The other point worth mentioning here is that the returns are symmetrical – you stand to gain or lose an equal amount if the price moves equally for you or against you. One quick way to check where you stand is to consider the total market exposure you are opening yourself when you place a spreadbet. For instance, if you open a £10 a point on Rio Tinto at £34 you might only need £1,700 (at 5% margin) to open this trade but you are exposing yourself to a £34,000 trade.
Spread betting is a leveraged product. This means that you’ll be asked to put up a sum representing just a fraction of the total value of your position. For some markets this can be as little as 10% of the value of the underlying market. Your profit or loss, however, will be based on the full position value. So the amount you can gain or lose may be high in relation to the sum you’ve invested; sometimes much greater than your initial outlay.
P.S. Manage things like leverage prudently and don’t be too exposed or greedy. Spread betting is a great product but treat it with respect as losses are usually big and caused by emotion driven deals and over trading.
Note: For what its worth you can spread bet with 100% margin which is much the same as buying the stock – there is nothing spooky about it…no worse or no better than T10/T20 etc…people need to get their head around that as spread betting with 100% margin is tax efficient…trouble is people get greedy and bet their profits and then get it in the nuts when one of their shares goes tits up or the markets go down……whereas they should religiously take off their profits and put it in a separate account for the bad days…oh if life was so simple 😉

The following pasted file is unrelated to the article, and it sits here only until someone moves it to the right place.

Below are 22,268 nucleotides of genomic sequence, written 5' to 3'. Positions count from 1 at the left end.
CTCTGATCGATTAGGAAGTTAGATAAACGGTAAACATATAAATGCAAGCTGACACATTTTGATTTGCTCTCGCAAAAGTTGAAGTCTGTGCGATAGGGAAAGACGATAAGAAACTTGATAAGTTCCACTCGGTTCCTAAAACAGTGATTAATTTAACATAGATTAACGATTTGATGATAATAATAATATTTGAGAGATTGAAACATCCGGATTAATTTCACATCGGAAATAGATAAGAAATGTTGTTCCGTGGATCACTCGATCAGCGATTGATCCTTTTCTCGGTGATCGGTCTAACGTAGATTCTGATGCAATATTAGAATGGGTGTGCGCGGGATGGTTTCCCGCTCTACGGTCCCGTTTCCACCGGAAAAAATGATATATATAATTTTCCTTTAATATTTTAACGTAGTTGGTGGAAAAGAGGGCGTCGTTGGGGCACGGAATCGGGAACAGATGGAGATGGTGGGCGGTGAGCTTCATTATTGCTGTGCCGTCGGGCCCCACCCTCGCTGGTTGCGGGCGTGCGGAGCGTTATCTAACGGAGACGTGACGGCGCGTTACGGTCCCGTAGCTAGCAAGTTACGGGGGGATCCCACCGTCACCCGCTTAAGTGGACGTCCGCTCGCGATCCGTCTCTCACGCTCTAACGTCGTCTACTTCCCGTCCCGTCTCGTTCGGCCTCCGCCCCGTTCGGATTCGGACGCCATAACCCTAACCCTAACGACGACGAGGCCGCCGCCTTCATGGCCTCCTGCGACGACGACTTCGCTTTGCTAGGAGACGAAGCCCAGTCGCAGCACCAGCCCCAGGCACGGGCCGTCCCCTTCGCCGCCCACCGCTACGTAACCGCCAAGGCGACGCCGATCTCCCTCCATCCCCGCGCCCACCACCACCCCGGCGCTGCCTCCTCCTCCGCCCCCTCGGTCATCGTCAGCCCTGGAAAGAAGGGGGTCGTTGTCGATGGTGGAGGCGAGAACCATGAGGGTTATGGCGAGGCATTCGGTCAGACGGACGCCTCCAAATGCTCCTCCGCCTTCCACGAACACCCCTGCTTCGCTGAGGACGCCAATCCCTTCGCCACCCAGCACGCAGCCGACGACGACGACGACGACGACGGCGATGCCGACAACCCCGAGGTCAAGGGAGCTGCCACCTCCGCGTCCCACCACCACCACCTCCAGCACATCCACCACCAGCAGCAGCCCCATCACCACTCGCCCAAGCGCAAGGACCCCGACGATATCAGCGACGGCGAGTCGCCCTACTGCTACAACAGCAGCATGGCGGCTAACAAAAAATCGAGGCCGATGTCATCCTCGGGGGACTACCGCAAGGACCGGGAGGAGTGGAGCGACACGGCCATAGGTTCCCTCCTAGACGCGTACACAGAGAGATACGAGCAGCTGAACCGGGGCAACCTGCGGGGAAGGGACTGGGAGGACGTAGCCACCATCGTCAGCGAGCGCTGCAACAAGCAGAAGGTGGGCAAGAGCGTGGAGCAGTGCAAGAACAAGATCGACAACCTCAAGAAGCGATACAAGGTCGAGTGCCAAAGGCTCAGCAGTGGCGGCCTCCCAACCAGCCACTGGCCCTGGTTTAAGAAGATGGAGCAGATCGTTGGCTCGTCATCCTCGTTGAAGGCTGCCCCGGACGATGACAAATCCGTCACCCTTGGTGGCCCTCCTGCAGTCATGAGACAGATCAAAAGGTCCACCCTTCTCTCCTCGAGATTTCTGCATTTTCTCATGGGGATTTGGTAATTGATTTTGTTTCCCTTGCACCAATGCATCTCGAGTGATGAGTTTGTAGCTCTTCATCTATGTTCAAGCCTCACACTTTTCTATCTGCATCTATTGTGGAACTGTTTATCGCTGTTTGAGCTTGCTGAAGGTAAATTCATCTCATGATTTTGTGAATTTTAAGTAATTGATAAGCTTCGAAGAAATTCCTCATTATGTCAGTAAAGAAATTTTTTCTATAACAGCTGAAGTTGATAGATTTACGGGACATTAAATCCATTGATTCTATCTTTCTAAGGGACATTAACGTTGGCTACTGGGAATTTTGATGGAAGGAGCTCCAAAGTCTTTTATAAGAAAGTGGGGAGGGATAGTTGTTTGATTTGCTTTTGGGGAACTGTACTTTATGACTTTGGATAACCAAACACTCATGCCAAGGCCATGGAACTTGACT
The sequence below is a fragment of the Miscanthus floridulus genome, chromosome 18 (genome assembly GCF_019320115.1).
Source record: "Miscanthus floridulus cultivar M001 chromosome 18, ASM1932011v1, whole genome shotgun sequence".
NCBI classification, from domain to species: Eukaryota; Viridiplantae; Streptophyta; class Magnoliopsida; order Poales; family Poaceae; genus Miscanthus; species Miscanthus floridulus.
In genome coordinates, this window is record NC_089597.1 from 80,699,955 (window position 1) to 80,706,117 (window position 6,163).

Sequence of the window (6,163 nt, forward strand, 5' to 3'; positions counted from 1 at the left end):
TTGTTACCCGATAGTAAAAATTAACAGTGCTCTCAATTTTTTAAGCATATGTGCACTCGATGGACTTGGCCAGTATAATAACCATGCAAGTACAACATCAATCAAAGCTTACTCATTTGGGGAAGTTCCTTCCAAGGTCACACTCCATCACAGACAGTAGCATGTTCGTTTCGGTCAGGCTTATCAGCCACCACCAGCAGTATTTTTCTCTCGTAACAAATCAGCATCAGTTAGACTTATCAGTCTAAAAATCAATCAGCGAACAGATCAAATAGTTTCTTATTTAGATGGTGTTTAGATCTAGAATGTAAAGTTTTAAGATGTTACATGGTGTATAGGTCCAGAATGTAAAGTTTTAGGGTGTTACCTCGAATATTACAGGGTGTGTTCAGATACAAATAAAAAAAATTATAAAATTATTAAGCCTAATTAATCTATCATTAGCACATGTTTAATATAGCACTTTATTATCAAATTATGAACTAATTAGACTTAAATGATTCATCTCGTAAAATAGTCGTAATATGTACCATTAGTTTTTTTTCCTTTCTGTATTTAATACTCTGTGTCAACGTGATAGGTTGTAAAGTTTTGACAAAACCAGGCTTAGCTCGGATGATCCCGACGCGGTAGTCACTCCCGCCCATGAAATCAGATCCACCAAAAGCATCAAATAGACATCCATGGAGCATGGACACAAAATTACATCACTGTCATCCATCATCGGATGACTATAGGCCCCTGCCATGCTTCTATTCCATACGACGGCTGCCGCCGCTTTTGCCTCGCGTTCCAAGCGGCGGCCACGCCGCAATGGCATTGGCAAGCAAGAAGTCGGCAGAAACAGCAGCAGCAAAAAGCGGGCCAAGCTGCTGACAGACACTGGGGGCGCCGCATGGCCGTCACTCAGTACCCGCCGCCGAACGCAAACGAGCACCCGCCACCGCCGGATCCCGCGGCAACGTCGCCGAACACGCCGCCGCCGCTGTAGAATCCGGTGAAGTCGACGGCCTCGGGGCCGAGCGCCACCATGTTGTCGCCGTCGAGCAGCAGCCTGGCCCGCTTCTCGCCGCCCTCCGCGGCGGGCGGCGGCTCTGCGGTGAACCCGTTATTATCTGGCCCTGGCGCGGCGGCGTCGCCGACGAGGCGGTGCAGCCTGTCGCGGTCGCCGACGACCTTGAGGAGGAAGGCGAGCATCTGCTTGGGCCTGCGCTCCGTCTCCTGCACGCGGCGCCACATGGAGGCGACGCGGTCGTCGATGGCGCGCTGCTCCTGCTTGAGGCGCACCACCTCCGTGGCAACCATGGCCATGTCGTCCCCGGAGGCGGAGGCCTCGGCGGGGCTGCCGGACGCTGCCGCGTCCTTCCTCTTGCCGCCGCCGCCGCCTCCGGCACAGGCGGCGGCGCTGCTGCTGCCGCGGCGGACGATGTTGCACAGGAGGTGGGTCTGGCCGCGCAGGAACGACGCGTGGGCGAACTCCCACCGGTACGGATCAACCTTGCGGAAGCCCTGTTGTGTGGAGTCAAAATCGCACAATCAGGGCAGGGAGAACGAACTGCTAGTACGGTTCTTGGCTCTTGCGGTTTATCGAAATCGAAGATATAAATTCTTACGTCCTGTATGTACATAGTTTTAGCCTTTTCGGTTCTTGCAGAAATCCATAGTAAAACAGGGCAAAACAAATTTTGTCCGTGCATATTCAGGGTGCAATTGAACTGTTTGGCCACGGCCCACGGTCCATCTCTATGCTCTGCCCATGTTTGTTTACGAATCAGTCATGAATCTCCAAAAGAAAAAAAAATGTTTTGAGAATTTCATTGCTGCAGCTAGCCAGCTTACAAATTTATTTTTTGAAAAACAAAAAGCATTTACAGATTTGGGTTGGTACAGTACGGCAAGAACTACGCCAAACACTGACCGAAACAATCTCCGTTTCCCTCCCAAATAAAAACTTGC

The thing that strikes me about spread betting (either way) is that it could possibly make all your hair fall out if you are careless with leverage.. At least buying and holding the real shares is relatively “safe”, in that the maximum you stand to lose is limited to the amount invested!